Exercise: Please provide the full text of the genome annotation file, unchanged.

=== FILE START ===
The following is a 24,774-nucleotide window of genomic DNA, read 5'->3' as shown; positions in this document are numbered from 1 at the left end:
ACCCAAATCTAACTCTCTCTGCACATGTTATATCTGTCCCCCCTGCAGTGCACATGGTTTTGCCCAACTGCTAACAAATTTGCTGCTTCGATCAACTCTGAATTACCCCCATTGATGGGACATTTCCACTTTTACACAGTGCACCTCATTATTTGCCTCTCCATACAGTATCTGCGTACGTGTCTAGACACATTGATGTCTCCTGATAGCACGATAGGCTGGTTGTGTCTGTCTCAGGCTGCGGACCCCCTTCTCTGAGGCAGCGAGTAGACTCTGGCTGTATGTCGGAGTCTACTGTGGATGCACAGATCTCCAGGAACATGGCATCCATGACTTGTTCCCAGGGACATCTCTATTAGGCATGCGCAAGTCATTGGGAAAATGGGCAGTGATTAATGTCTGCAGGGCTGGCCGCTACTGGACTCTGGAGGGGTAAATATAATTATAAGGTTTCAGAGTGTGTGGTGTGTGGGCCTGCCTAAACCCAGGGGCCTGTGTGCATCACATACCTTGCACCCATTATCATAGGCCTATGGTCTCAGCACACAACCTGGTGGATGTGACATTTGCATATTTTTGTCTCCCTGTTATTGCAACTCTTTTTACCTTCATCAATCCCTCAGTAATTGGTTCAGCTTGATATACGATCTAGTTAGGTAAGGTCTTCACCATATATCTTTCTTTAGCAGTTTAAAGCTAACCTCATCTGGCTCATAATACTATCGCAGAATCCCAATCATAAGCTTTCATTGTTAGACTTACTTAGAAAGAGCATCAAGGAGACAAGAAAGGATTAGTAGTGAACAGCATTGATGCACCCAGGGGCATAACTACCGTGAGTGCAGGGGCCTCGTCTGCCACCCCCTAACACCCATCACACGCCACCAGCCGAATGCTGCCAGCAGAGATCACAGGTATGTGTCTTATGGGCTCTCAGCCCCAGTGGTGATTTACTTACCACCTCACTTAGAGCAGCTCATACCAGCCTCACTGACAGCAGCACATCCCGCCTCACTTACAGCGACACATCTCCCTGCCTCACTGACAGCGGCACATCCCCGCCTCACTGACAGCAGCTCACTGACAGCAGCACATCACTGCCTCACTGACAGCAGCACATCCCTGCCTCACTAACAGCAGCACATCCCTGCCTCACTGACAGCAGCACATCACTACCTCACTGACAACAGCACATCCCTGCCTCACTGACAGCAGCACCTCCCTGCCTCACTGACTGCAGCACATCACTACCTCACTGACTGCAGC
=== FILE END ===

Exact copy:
The following is a 24,774-nucleotide window of genomic DNA, read 5'->3' as shown; positions in this document are numbered from 1 at the left end:
ACCCAAATCTAACTCTCTCTGCACATGTTATATCTGTCCCCCCTGCAGTGCACATGGTTTTGCCCAACTGCTAACAAATTTGCTGCTTCGATCAACTCTGAATTACCCCCATTGATGGGACATTTCCACTTTTACACAGTGCACCTCATTATTTGCCTCTCCATACAGTATCTGCGTACGTGTCTAGACACATTGATGTCTCCTGATAGCACGATAGGCTGGTTGTGTCTGTCTCAGGCTGCGGACCCCCTTCTCTGAGGCAGCGAGTAGACTCTGGCTGTATGTCGGAGTCTACTGTGGATGCACAGATCTCCAGGAACATGGCATCCATGACTTGTTCCCAGGGACATCTCTATTAGGCATGCGCAAGTCATTGGGAAAATGGGCAGTGATTAATGTCTGCAGGGCTGGCCGCTACTGGACTCTGGAGGGGTAAATATAATTATAAGGTTTCAGAGTGTGTGGTGTGTGGGCCTGCCTAAACCCAGGGGCCTGTGTGCATCACATACCTTGCACCCATTATCATAGGCCTATGGTCTCAGCACACAACCTGGTGGATGTGACATTTGCATATTTTTGTCTCCCTGTTATTGCAACTCTTTTTACCTTCATCAATCCCTCAGTAATTGGTTCAGCTTGATATACGATCTAGTTAGGTAAGGTCTTCACCATATATCTTTCTTTAGCAGTTTAAAGCTAACCTCATCTGGCTCATAATACTATCGCAGAATCCCAATCATAAGCTTTCATTGTTAGACTTACTTAGAAAGAGCATCAAGGAGACAAGAAAGGATTAGTAGTGAACAGCATTGATGCACCCAGGGGCATAACTACCGTGAGTGCAGGGGCCTCGTCTGCCACCCCCTAACACCCATCACACGCCACCAGCCGAATGCTGCCAGCAGAGATCACAGGTATGTGTCTTATGGGCTCTCAGCCCCAGTGGTGATTTACTTACCACCTCACTTAGAGCAGCTCATACCAGCCTCACTGACAGCAGCACATCCCGCCTCACTTACAGCGACACATCTCCCTGCCTCACTGACAGCGGCACATCCCCGCCTCACTGACAGCAGCTCACTGACAGCAGCACATCACTGCCTCACTGACAGCAGCACATCCCTGCCTCACTAACAGCAGCACATCCCTGCCTCACTGACAGCAGCACATCACTACCTCACTGACAACAGCACATCCCTGCCTCACTGACAGCAGCACCTCCCTGCCTCACTGACTGCAGCACATCACTACCTCACTGACTGCAGC